August 5, 2018; New York Times
H.F. “Gerry” Lenfest, who has been a player in media since 1965, died yesterday, but only after giving away most of the wealth he had built over the years and leaving a loving legacy to journalism, which he saw as vital to democracy. Lenfest and his wife made $12 billion when they sold Suburban Cable in 2000; of that, they managed to donate $1.1 billion while continuing to live in the same house they bought for $35,000 before becoming wealthy.
Lenfest believed in giving his money away during his lifetime, once telling the Philadelphia Inquirer that he feared establishing a foundation because he saw them too often doing more to perpetuate themselves than to help others. Much of what he gave went to relatively familiar institutions in traditional forms of giving, but his last major act of philanthropy was to establish an institute dedicated to new journalism—and he did so in a manner and with a structure none would find familiar.
The Lenfest Institute is meant to preserve independent, public-interest journalism in Philadelphia, free from the demands of profit-seeking stakeholders. It included a $20 million endowment that has been, over time, supplemented by other donors and investors. Lenfest’s interest was to experiment actively in creating business models that fit both the times and the mission of producing great journalism, and he established a “living lab” structure to test innovations. This living lab, of course, will inform not only Philly-based journalism but the future of nonprofit journalism more generally.
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How did this come together?
In 2012, Lenfest joined a group of investors in buying the Philadelphia Media Network, which published the Philadelphia Inquirer, the Philadelphia Daily News, and Philly.com. Two years later, he and Lewis Katz bought the group for $88 million; just days later, Katz died in a plane crash. Two years after that, Lenfest declared that he had donated the publications to the Institute for Journalism in New Media, a nonprofit, with the intention not only of creating sustainability for these three outlets but also promoting independent journalism, in part through helping them develop new models of practice. (There is some precedent here in the gifting of the Tampa Bay Times to the Poynter Institute.)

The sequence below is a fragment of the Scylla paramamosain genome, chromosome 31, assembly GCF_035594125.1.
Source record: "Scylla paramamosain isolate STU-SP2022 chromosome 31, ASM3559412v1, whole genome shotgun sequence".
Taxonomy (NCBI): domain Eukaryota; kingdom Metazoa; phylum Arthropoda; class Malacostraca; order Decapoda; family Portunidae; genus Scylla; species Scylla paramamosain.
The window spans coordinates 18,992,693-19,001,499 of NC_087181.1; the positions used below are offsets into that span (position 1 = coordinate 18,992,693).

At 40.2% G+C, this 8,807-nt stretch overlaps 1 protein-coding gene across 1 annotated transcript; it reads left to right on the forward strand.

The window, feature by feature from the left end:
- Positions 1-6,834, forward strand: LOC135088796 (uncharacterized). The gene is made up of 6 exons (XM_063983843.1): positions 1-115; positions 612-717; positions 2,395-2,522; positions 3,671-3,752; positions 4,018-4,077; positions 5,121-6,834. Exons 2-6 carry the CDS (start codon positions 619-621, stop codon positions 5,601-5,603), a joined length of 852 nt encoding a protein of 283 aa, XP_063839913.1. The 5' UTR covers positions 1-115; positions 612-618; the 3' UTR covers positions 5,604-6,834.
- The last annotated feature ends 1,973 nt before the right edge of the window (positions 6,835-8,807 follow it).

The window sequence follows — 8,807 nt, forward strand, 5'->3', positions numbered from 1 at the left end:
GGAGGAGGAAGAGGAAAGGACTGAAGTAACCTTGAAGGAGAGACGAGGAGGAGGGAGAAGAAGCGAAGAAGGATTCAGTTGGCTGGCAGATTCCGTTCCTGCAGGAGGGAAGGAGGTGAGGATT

“My goal is to ensure that the journalism traditionally provided by the printed newspapers is given a new life and prolonged, while new media formats for its distribution are being developed,” Lenfest said. “Of all of the ventures I have been involved with in my life, nothing is more important than preserving the journalism that has been delivered by these storied news organizations.”
David Boardman, dean of the Klein College of Media and Communication at Temple University in Philadelphia, who took over as chairman of the renamed Lenfest Institute after Lenfest stepped down in 2017, says, “He saw and understood the unique challenges for local newspapers, particularly in these metropolitan markets. Truly, his clear and singular motivation was that he understood that journalism, public service journalism, is essential to democracy.”—Ruth McCambridge